Developers, donors, and customers are increasingly interested in the potential for microgrids to provide power to hundreds of millions of people who lack it, particularly in South Asia and sub-Saharan Africa. Microgrids offer the right combination of affordability, reliability, and capacity to service areas that need more power than a home solar panel can provide, but do not have enough load density for the central grid.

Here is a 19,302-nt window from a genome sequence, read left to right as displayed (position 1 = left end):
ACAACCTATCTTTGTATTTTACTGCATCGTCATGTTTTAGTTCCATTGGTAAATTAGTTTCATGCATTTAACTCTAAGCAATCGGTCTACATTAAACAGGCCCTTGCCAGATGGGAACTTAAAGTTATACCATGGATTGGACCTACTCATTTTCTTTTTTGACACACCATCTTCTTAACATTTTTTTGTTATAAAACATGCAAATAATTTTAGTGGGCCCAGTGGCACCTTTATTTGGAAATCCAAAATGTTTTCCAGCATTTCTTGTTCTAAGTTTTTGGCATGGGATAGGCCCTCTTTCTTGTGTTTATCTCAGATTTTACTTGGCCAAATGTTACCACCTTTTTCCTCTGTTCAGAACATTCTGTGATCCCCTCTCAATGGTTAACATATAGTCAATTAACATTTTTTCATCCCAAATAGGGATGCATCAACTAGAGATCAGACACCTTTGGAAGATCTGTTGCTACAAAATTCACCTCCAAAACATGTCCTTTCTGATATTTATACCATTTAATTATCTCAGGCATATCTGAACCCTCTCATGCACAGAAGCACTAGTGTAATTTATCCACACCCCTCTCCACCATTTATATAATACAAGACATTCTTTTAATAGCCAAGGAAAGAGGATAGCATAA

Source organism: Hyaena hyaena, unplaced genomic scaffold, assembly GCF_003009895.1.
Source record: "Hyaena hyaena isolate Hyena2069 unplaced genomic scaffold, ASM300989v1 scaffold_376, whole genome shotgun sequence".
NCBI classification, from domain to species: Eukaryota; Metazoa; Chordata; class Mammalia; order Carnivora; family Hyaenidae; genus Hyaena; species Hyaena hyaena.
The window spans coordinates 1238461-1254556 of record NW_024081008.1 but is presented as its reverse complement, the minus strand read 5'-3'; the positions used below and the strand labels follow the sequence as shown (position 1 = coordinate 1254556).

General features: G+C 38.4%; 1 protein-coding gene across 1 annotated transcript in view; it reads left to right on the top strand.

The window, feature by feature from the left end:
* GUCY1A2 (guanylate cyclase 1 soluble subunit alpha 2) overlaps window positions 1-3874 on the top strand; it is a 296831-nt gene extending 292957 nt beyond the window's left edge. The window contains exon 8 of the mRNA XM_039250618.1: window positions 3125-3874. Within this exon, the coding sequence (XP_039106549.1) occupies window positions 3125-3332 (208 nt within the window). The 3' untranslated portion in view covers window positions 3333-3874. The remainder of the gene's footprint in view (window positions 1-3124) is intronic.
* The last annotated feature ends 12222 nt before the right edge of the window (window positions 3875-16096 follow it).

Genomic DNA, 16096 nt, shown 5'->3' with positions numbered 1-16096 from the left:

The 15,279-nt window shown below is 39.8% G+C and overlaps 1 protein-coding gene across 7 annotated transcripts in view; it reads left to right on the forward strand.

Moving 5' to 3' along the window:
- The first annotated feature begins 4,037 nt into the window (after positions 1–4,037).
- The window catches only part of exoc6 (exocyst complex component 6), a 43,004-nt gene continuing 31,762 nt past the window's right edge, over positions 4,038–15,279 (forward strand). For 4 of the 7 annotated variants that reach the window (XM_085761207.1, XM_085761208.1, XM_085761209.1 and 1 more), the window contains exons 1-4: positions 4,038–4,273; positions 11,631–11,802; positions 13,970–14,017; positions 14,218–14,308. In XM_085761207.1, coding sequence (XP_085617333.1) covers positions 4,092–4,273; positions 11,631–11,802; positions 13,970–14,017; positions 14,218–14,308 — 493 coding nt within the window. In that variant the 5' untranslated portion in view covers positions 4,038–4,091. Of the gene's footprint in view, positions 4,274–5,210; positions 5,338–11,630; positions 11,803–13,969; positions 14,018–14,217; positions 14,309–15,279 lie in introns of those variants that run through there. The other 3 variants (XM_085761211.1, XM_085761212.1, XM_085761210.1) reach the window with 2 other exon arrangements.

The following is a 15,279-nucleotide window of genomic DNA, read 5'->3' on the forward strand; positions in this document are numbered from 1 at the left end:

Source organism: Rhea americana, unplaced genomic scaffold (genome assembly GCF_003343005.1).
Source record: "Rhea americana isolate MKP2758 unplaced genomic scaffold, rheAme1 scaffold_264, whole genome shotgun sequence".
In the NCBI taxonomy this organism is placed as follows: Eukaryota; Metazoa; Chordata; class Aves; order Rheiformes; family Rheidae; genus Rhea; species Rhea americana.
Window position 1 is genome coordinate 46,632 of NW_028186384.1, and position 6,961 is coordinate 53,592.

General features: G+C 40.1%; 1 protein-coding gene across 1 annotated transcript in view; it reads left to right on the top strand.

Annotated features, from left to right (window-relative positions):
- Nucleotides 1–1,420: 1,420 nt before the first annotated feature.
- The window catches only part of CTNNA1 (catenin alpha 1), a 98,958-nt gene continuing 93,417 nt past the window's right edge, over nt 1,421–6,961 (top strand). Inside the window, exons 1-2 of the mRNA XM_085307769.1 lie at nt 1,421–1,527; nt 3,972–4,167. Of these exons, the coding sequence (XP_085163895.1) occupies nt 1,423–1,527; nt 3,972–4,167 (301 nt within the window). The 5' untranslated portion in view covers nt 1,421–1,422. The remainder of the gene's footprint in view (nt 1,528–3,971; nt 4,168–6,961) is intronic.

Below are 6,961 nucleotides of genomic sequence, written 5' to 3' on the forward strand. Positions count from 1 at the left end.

In a blog post for The Brookings Institution, Rob Fetter, a senior policy associate with the Duke Energy Access Project, and researchers from the University of Massachusetts Amherst and Carnegie Mellon University discuss how they are helping to fill that gap. Known as the Mini-Grid Innovation Lab, this first-of-its-kind initiative is evaluating the effects of various business model experiments in several dozen microgrids. The work is being done in partnership with private microgrid developers; CrossBoundary, a financial services firm with offices in Nairobi; and Energy4Impact, an NGO that helps to develop energy businesses.